Neandertal and Denisoval alleles are found at highest frequencies among Amerindians and Papuans who occupy the areas with no attested archaic hominids. "Neandertal" admixture is not higher in Europeans or Southwest Asians who occupy the regions populated with Neandertals.

In Africa, the molecular dates for the "archaic admixture" falls squarely into the time frame when only "anatomically modern humans" are attested in Africa.

"I am strongly leaning towards acceptance of something quite akin to multiregionalism"

Then you're strongly leaning toward accepting an idea divorced from data.

Dienekes said...

It is fairly dumb to claim that convergence represents parallel evolution without gene flow, when we know for sure that Neandertals are not a true outgroup with respect to modern humans (they're more related to Eurasians than to Africans).

Neandertal and Denisoval alleles are found at highest frequencies among Amerindians and Papuans who occupy the areas with no attested archaic hominids. "Neandertal" admixture is not higher in Europeans or Southwest Asians who occupy the regions populated with Neandertals.

I've seen no evidence that Amerindians have more Neandertal admixture than other Eurasians. The statistical tests show otherwise. If you think they did, the data are there for you to prove it.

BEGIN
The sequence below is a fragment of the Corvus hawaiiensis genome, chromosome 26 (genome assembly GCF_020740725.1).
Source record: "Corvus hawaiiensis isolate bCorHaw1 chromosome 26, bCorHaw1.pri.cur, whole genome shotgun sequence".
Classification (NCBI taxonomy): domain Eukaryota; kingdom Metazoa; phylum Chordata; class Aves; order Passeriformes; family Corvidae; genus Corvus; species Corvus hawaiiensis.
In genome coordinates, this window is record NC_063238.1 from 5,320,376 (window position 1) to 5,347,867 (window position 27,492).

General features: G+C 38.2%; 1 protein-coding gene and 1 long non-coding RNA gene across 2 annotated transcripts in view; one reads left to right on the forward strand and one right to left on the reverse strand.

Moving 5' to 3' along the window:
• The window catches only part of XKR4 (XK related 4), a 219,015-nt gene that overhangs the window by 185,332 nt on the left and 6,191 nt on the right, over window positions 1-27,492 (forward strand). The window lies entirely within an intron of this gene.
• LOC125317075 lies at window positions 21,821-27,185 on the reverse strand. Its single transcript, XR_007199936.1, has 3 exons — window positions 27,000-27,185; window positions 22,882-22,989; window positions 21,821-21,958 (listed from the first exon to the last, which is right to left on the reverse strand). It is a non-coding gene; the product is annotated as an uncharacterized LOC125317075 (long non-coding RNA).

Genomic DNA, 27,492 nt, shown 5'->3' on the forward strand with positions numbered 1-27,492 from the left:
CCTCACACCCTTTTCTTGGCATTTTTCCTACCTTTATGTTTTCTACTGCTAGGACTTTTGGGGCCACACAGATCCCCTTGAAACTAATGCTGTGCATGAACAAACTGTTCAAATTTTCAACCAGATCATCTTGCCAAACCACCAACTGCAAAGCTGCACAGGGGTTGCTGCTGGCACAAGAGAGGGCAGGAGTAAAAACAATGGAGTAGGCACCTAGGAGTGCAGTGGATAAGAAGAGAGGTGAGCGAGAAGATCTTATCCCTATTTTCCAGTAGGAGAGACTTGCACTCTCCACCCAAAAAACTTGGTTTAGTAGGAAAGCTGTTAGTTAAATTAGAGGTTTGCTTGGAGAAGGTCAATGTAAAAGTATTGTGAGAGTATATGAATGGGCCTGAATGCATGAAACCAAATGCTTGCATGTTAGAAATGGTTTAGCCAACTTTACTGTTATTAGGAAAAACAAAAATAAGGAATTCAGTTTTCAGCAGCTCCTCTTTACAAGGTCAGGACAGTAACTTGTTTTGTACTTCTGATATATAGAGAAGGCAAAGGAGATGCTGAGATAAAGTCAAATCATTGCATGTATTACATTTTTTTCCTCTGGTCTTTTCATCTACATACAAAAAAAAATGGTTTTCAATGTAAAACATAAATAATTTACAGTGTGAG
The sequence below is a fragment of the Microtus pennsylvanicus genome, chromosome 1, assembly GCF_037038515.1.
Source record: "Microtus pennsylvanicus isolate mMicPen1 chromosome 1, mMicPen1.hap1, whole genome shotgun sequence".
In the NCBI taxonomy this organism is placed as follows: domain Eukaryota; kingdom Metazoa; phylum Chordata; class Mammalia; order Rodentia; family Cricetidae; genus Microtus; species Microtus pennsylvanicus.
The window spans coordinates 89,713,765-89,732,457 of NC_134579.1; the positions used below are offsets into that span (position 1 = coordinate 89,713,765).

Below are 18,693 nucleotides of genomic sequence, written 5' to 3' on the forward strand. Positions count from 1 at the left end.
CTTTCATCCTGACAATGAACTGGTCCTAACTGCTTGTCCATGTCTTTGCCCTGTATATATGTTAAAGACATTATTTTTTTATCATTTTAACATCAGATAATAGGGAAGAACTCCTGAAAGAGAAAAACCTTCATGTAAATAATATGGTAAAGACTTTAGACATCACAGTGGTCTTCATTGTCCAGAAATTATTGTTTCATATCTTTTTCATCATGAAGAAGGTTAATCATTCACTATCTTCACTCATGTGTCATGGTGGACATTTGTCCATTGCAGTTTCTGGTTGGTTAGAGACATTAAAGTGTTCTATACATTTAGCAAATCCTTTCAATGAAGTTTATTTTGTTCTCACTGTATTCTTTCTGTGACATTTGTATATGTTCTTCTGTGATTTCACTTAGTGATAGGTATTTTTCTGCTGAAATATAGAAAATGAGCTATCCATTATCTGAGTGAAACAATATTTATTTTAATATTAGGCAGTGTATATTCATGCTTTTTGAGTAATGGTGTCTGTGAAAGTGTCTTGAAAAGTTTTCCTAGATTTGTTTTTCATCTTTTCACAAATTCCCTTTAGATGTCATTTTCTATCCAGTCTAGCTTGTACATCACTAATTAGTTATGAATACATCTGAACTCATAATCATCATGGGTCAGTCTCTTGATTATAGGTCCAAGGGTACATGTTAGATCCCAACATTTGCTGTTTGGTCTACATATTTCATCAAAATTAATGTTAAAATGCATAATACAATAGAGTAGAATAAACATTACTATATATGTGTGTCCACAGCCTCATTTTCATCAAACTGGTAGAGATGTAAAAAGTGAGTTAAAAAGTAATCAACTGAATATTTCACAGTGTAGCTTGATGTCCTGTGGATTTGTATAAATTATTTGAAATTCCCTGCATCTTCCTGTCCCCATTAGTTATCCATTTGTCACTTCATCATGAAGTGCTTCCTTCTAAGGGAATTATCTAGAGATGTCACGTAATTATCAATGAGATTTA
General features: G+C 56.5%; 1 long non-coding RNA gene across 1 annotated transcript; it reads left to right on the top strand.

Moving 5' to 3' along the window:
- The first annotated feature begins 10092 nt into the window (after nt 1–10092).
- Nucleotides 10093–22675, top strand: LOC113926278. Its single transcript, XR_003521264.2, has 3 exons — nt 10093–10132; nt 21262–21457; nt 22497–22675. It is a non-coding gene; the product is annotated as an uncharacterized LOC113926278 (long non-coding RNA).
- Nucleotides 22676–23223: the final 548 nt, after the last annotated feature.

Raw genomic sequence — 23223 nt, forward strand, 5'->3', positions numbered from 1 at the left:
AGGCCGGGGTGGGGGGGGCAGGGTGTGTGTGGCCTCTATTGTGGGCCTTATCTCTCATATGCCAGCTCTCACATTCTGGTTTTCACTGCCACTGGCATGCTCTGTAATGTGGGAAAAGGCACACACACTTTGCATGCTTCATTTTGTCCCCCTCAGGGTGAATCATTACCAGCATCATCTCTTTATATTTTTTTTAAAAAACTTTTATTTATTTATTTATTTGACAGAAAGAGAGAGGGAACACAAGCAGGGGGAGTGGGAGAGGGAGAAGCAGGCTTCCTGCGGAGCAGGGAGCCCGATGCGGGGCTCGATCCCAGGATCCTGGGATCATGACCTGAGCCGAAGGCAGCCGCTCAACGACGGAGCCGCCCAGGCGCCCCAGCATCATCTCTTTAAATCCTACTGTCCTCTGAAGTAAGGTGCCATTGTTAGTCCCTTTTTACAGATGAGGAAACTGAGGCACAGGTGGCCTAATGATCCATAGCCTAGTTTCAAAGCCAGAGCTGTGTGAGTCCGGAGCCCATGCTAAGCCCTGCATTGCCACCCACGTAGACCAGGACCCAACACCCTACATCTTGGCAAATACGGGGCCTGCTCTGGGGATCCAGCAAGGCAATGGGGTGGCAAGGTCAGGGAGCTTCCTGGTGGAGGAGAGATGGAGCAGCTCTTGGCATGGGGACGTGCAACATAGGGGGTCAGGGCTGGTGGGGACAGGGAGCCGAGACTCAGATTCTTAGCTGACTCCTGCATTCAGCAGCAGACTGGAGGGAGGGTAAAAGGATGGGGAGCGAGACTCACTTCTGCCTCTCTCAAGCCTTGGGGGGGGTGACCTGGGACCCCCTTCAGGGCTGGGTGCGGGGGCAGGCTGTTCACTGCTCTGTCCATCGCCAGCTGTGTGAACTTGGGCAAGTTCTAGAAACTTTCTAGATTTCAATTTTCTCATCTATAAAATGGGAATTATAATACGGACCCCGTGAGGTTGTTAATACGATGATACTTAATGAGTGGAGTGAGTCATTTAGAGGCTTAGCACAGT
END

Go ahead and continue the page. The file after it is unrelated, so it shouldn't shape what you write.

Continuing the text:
German Dziebel said...

"It is fairly dumb to claim that convergence represents parallel evolution without gene flow, when we know for sure that Neandertals are not a true outgroup with respect to modern humans (they're more related to Eurasians than to Africans)."

You have a complete confusion reigning in your head. Convergence and parallel evolution are synonyms. Period. Admixture may create similarities between two populations, which are not due to convergence or common descent, but convergence is not caused by admixture.

"I've seen no evidence that Amerindians have more Neandertal admixture than other Eurasians."

This is because you haven't studied my website well enough. See, e.g., http://anthropogenesis.kinshipstudies.org/2012/03/american-indians-neanderthals-and-denisovans-pca-views/. Neandertal-confirmed B0006 is at highest frequencies in American Indians, Amerindians are next to Papuans and before East Asians in the frequencies of Denisovan alleles (Skoglund).

"The statistical tests show otherwise."

Statistical tests tend to exclude Amerindians from the sample. If you think that Amerindians are not particularly closer to Nenadertals and/or Denisovans, prove it. But try to get a good sample of populations.